su — run a command with substitute user and group ID


su [options] [] [ user [ argument... ] ]


su allows to run commands with a substitute user and group ID.

When called without arguments, su defaults to running an interactive shell as root.

For backward compatibility su defaults to not change the current directory and to only set the environment variables HOME and SHELL (plus USER and LOGNAME if the target user is not root). It is recommended to always use the −−login option (instead of its shortcut ) to avoid side effects caused by mixing environments.

This version of su uses PAM for authentication, account and session management. Some configuration options found in other su implementations, such as support of a wheel group, have to be configured via PAM.


−c, −−command=command

Pass command to the shell with the −c option.


Same as −c but do not create a new session (discouraged).

−f, −−fast

Pass −f to the shell, which may or may not be useful, depending on the shell.

−g, −−group=group

Specify the primary group. This option is available for the root user only.

−G, −−supp−group=group

Specify a supplemental group. This option is available for the root user only.

, −l, −−login

Starts the shell as login shell with an environment similar to a real login:


clears all environment variables except TERM


initializes the environment variables HOME, SHELL, USER, LOGNAME, and PATH


changes to the target user's home directory


sets argv[0] of the shell to '' in order to make the shell a login shell

−m, −p, −−preserve−environment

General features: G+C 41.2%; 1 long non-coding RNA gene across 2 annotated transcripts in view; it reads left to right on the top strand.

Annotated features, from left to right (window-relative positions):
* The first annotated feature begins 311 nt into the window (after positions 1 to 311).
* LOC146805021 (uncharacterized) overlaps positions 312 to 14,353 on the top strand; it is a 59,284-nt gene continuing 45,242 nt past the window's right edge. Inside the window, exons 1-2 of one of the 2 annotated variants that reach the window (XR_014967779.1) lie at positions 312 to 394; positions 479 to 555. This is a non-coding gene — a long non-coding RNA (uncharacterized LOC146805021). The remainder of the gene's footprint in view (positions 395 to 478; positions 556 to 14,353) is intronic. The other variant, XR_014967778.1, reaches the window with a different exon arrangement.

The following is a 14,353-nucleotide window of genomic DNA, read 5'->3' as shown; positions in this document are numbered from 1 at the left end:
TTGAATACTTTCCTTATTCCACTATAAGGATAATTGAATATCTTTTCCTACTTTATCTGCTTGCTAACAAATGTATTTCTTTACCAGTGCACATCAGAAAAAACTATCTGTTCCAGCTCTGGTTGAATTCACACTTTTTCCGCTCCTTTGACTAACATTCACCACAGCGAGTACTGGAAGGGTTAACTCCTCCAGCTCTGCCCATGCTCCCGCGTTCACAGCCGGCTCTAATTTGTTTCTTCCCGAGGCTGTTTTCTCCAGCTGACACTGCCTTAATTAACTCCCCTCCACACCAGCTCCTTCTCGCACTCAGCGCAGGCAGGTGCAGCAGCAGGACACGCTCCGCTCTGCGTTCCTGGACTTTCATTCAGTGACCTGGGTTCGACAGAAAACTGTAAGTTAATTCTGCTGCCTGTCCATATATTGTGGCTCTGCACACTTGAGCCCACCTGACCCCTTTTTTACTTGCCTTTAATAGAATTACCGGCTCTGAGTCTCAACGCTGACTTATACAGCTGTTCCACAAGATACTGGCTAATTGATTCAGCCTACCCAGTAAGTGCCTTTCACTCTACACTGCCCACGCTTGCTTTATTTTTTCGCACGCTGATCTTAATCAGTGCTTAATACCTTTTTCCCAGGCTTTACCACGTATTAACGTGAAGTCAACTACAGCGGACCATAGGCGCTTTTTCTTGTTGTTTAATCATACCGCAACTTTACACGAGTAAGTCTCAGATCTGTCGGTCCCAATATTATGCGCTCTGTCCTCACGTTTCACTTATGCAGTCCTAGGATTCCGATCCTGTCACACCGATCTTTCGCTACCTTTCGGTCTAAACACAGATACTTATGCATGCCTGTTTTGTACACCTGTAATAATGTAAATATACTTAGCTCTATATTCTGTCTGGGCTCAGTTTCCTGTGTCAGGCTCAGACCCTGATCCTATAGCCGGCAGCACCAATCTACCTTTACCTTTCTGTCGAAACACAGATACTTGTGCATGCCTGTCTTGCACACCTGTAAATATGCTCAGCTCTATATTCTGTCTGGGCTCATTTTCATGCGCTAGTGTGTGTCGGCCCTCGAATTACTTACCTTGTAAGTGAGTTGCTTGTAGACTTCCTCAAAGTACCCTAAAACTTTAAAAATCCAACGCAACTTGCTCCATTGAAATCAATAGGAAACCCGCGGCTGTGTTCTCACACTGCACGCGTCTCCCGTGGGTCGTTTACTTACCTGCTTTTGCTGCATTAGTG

Preserves the whole environment, i.e. it does not set HOME, SHELL, USER nor LOGNAME. This option is ignored if the option −−login is specified.

−s, −−shell=shell

Runs the specified shell instead of the default. The shell to run is selected according to the following rules, in order:


the shell specified with −−shell


the shell specified in the environment variable SHELL, if the −−preserve−environment option is used


the shell listed in the passwd entry of the target user



If the target user has a restricted shell (i.e. not listed in /etc/shells), the −−shell option and the SHELL environment variables are ignored unless the calling user is root.


Display help text and exit.


Display version information and exit.


Upon receiving either SIGINT, SIGQUIT or SIGTERM, su terminates its child and afterwards terminates itself with the received signal.


su reads the /etc/default/su and /etc/login.defs configuration files. The following configuration items are relevant for su(1):

FAIL_DELAY (number)

Delay in seconds in case of authentication failure. Number must be a non-negative integer.

ENV_PATH (string)

Defines the PATH environment variable for a regular user. The default value is /usr/local/bin:/bin:/usr/bin.


ENV_SUPATH (string)

Defines the PATH environment variable for root. The default value is /usr/local/sbin:/usr/local/bin:/sbin:/bin:/usr/sbin:/usr/bin.


If set to yes and −−login and −−preserve−environment were not specified su initializes PATH.


su normally returns the exit status of the command it executed. If the command was killed by a signal, su returns the number of the signal plus 128.

Exit status generated by su itself:


Generic error before executing the requested command


The requested command could not be executed


The requested command could was not found



default PAM configuration file


PAM configuration file if −−login is specified


command specific logindef config file


global logindef config file


For security reasons su always logs failed log-in attempts to the btmp file, but it does not write to the lastlog file at all. This solution allows to control su behavior by PAM configuration. If you want to use the pam_lastlog module to print warning message about failed log-in attempts then the pam_lastlog has to be configured to update lastlog file too. For example by:

session required nowtmp


runuser(8), pam(8), shells(5), login.defs(5)


Derived from coreutils' su which was based on an implementation from David MacKenzie.


The su command is part of the util-linux package and is available from Linux Kernel Archive